As the pernicious COVID-19 virus continues to work its way around the world, the voices of the poorest and most marginalised in society have largely been missing from the mainstream media coverage.
The Refugee Journalism Project contacted three journalists who live in Dzaleka Refugee Camp in Malawi – one of the poorest countries in the world – and invited them to help tell the grassroots story of how this global pandemic is affecting those living on the fringes.
“Dzaleka” means “I will never try again”. Once a high-security prison, it is now the only permanent refugee camp in Malawi, south-east Africa. Located 50 km from Lilongwe the country’s capital, the camp houses over 44,000 people who came to Malawi in order to flee the instability and political upheavals of their home countries.
Living conditions in Dzaleka are precarious: the camp, originally built to house 10,000 people, is stretched at 300% of its capacity.
Despite being politically stable, the Malawian economy is struggling. It relies heavily on the export of farmed goods – an industry that has been shaken by declining world prices and environmental pressures.
According to the Malawian charity There Is Hope, the population of about 18 million is one of the fastest-growing in the world, with 45.1% of the population fifteen and under. Life expectancy stands at roughly 57 years for women and 60 years for men. More than half of the population lives on less than $1 a day.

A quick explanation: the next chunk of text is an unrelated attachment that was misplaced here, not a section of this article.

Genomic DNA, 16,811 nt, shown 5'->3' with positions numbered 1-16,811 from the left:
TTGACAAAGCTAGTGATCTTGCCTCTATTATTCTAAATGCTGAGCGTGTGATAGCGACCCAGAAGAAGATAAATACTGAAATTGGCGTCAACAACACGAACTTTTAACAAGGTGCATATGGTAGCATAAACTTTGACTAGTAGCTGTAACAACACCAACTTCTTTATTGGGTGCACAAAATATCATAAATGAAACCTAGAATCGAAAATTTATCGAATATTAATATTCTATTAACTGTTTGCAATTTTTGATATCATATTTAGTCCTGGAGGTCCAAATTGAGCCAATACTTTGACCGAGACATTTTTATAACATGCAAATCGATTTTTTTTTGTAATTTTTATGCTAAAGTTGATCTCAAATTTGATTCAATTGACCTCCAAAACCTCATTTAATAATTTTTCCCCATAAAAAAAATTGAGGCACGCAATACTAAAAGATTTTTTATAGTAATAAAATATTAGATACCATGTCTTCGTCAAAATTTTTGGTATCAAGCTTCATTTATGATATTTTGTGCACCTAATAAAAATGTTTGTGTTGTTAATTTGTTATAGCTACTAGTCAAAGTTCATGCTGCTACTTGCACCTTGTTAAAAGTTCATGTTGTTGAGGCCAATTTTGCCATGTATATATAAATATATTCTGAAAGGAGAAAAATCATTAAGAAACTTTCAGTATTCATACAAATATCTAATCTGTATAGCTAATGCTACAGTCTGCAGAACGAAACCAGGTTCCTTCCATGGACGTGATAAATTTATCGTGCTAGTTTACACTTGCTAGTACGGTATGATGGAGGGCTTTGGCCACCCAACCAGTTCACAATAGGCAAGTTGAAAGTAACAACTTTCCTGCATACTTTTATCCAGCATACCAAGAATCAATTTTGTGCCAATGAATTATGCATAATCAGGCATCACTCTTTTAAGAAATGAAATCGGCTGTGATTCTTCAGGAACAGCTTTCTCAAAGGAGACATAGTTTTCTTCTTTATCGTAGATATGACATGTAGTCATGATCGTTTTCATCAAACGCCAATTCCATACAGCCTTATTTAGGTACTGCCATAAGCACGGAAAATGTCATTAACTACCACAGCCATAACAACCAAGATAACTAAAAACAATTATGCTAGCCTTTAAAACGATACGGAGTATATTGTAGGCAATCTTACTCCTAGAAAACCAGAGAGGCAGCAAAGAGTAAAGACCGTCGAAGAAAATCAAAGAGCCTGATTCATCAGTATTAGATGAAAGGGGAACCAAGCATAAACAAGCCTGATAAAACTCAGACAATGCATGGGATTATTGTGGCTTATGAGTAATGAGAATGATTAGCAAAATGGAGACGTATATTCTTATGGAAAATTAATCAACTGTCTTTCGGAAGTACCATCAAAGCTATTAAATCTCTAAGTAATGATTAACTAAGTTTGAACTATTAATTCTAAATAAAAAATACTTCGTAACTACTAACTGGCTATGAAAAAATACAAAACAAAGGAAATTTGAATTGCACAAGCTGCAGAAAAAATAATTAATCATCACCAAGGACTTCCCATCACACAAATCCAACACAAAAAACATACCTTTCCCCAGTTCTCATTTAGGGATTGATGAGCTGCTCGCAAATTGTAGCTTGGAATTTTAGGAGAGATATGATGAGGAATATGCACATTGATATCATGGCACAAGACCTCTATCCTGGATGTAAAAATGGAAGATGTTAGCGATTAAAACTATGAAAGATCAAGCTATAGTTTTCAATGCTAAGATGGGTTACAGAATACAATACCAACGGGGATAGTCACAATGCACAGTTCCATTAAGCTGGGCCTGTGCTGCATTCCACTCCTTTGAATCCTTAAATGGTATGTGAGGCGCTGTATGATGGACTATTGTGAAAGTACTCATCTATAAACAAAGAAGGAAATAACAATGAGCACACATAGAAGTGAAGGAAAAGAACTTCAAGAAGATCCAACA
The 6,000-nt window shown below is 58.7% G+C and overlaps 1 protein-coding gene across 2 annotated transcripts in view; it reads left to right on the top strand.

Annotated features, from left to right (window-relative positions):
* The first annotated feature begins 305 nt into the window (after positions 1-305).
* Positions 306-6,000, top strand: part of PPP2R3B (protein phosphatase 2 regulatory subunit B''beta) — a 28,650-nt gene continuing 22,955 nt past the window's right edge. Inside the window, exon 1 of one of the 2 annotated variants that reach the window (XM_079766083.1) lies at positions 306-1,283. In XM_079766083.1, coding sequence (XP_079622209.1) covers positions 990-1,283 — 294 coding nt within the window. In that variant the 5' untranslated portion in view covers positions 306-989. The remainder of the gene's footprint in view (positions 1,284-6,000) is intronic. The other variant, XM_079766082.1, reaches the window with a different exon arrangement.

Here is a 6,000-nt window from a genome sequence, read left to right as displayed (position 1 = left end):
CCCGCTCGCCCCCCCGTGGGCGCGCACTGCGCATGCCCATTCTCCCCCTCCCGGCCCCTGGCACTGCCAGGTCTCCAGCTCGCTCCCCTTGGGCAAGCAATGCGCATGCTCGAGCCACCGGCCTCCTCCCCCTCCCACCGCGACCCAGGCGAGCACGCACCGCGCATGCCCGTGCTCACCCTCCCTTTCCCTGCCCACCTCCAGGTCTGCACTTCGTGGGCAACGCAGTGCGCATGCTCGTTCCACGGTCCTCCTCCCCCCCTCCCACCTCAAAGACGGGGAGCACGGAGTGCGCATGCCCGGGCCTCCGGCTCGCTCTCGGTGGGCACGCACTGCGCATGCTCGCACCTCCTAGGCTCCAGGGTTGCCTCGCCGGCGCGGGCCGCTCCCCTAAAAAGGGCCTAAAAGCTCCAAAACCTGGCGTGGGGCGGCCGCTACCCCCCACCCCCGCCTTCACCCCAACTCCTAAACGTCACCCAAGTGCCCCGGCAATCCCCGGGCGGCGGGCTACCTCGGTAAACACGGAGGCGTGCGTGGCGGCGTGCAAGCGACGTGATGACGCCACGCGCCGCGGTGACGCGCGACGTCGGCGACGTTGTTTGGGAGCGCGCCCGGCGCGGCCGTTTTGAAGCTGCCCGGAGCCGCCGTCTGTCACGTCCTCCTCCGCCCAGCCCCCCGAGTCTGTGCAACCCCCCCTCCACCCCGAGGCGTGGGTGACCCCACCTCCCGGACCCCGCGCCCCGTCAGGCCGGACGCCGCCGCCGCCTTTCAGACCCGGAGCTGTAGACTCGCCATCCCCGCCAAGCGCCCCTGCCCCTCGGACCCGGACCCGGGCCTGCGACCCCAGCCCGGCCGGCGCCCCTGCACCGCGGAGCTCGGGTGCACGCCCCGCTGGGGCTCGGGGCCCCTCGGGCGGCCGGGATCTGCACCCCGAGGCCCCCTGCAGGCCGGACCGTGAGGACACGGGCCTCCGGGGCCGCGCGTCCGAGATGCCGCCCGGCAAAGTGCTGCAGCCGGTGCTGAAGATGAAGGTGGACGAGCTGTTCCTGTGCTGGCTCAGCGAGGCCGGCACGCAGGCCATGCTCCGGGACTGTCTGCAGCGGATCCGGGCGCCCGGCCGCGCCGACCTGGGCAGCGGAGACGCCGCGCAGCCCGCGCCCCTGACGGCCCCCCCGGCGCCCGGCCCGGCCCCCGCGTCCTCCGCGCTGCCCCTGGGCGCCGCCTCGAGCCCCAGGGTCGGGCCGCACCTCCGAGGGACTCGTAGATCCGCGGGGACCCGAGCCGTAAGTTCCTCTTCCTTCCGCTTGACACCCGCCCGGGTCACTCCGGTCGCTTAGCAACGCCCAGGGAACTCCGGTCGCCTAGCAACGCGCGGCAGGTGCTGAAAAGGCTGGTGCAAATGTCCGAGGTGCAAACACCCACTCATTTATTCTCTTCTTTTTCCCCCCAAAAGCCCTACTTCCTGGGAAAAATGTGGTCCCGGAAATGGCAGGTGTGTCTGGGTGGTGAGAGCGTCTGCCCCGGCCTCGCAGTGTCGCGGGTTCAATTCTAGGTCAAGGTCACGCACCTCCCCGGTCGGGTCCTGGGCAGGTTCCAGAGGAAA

Still, the country remains a safe haven for many refugees from the Democratic Republic of Congo (DRC), Burundi, Rwanda, and Somalia amongst others, mainly fleeing from armed violence and, in case of the DRC, a historically significant Ebola outbreak.
Dzaleka opened as a refugee camp in 1994 and is jointly run by the UN Refugee Agency (UNHCR) and the World Food Programme (WFP). Other organisations such as the Jesuit Refugee Services (JRS) and Plan International Malawi (PIM) operate programmes to provide help to the inhabitants.
In April 2020 when it became clear that the pandemic was spreading unabated throughout the world, we asked multimedia journalists Leopold Kalala Heritier, Godeline Ndonji and Ivanovitch Ingabire, who live in Dzaleka, to find out what impact it was having within the camp.
At the time of writing, the government’s lockdown plans have been put on hold indefinitely by the Malawian high court. However the fear that COVID-19 will eventually shut people off from access to food, water or help still exists.
From talking to the journalists and going through the material they produced, the overwhelming feeling is one of powerlessness and resignation. Many say that they are failing to feed their families and suffering from hunger.